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Adventists stage anti-abuse campaigns throughout South America

Coordinated program is biggest implementation of world church initiative

Adventists stage anti-abuse campaigns throughout South America

Adventists in Brazil march in one of dozens of parades held throughout South America to promote abuse awareness on Saturday, August 24. [photos courtesy South American Division]

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Thousands of Seventh-day Adventists took to the streets as activists against abuse in scores of cities throughout South America last Saturday.

The church’s campaign “Breaking the Silence” brought marches and motorcades along avenues, hosted dramatic performances in plazas, and partnered with school districts and public safety agencies to offer educational talks about preventing domestic violence, sexual abuse and cyber bullying.

The initiative was part of the Adventist world church’s Abuse Prevention Emphasis Day, which is typically held the fourth Saturday of every August. The campaign was established by the denomination’s Executive Committee in 2001.

World church leaders launched the initiative noting that occurrences of domestic violence and sexual abuse happen in Christian homes at rates similar to the general population. The first steps to fight abuse, they said, are awareness and education.

The campaign has been implemented by the Adventist Church with varying degrees of success, depending on the world region or congregation.

In 2009, Adventist News Network reported that many leaders and local congregations still hadn’t heard of the initiative, while in other regions, top church officials directed each congregation in their administrative territory to hold abuse-prevention campaigns.

“Many world regions have taken the initiative and turned it into one of their most effective days of community outreach,” said Raquel Arrais, associate Women’s Ministries director for the world church.

In recent years, the Adventist Church has also developed similar initiatives. In 2009, the church launched in partnership with the Adventist Development and Relief Agency the “EndItNow” campaign to combat violence against women. Also, Adventist Risk Management last year unveiled the “The Seven Campaign” to help bring awareness and reduce child abuse.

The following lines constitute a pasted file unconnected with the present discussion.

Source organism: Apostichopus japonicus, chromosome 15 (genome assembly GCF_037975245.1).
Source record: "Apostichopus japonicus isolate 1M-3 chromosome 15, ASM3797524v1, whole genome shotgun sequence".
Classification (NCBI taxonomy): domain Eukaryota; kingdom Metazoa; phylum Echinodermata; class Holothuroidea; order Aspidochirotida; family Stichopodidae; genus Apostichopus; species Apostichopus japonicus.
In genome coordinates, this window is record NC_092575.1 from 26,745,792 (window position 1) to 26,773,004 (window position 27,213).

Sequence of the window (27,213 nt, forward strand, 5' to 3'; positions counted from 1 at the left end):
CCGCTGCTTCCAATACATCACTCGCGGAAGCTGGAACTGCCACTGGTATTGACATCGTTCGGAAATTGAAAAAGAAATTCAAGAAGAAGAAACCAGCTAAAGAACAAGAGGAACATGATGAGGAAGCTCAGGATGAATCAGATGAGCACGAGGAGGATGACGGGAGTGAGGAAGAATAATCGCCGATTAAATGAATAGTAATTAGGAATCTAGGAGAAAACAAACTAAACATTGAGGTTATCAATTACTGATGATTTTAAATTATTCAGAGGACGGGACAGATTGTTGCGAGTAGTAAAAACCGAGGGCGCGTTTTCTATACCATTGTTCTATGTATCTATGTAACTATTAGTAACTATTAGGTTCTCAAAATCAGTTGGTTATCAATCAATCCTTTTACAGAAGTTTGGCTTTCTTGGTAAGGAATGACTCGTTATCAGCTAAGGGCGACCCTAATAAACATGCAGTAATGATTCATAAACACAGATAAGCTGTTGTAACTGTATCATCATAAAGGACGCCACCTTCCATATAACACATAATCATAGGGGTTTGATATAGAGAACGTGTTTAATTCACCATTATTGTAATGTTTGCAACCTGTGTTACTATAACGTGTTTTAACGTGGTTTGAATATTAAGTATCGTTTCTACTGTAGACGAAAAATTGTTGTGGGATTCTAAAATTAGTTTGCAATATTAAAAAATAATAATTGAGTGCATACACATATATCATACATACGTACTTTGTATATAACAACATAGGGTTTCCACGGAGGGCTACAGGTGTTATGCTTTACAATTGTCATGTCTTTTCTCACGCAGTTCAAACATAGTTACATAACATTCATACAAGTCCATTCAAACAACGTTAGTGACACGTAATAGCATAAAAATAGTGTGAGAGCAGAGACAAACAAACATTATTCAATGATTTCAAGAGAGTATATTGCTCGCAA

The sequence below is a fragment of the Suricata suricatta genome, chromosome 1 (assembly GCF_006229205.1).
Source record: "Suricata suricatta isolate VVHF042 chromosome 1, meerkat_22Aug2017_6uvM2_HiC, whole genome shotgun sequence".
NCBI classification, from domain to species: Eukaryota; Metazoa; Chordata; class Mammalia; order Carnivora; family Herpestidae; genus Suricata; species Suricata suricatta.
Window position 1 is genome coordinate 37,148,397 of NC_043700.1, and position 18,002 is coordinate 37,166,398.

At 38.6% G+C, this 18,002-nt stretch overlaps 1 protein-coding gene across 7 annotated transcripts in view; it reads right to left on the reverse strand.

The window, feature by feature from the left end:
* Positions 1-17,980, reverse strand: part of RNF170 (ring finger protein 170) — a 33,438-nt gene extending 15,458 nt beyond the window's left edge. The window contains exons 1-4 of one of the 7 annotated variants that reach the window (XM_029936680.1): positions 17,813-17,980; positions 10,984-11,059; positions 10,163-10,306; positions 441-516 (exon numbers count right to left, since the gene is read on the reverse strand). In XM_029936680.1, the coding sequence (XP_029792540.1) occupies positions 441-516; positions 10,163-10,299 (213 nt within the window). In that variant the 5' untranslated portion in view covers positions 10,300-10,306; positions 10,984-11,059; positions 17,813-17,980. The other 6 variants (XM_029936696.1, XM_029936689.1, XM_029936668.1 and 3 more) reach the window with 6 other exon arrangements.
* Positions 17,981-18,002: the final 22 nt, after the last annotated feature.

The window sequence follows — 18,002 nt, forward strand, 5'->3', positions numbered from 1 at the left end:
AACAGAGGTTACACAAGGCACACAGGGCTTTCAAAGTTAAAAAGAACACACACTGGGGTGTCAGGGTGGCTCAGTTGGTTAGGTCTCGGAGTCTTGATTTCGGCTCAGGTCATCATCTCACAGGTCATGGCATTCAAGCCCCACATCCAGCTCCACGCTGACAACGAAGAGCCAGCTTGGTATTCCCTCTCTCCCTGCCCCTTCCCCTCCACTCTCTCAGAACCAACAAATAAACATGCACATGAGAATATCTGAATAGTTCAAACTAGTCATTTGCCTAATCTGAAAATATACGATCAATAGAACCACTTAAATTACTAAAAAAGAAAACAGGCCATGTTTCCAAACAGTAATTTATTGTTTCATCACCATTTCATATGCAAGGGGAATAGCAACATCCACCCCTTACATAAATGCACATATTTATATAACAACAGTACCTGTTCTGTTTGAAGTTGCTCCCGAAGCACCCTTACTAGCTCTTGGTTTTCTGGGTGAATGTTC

The denomination’s South American Division is one region that has continued to highlight Abuse Prevention Emphasis Day since its 2001 launch, often in a coordinated and large-scale way. Local campaigns are often dramatic and gain the attention of top news agencies.

Local “Breaking the Silence” campaigns this year were reported in more than a dozen cities by media outlets such as Agence France-Presse, Globo TV, and Uruguay’s largest circulation newspaper, El País.

In Montevideo, Uruguay, a TV news station reported live as 500 Adventists stood at traffic intersections with tape over their mouths to represent those who suffer abuse and are afraid to speak up.

South American Division President Erton Köhler said he felt it was important for the Adventist Church to continue talking about the subject even beyond the once-a-year day of emphasis.

“One event per year will not produce many results, but more will happen through a process of ongoing projects, publications and other means of publicity about how terrible abuse is and how it can be avoided,” Köhler said.

Indeed, in the southern Brazilian state of Rio Grande do Sul, several “Breaking the Silence” marches were held in April and May.

“The participation of the members is strategic because problems happen not only in families outside the church, but in the church, too,” Köhler said.

This year’s campaigns partnered with top officials in several municipal and federal governments.

Peru’s Minister of Women’s Affairs, Ana Jara Velasquez, joined Adventist Women’s Ministries leaders last week at a campaign.

In Brazil’s state of Goiás, Secretary of Public Safety Renata Cheim said at a campaign, "The violence worries all of us, and as the representative of the Goiás government I am very pleased to know that the Seventh-day Adventist Church has a project to prevent violence, which together with the government initiatives helps to discourage the violence.”

In Piraquara, Paraná, Brazil, lectures were held at two schools, drawing approximately 2,500 students.

"We have noticed here in Piraquara many cases of sexual abuse,” said Joslaine Beninca, a teacher at Dr. Gilberto Alves do Nascimento State College. “The lectures helped to identify some cases because we see some reactions of students who need help.”

Adventists distributed thousands of fliers on abuse awareness around plazas, squares and shopping centers. In the city of Aparecida de Goiania, Adventists used live musicians and free, seated massages to draw shoppers to their display, resources and licensed psychologists. After receiving a seated massage, nearby shop owner, Marilda Oliverira, said, “I was being informed what to do if you suffer violence or abuse, and even how to counsel someone who is in this situation.

“I’ve never seen a project like this,” she said.

—with reporting by Fernanda Beatriz, Veronica Korsun, Leonardo Leite, Tatiane Lopes, Bianca Lorini, Francis Matos, Oscar Nuñez, Ansel Oliver, Luzia Paula, Liane Prestes and Márcio Tonetti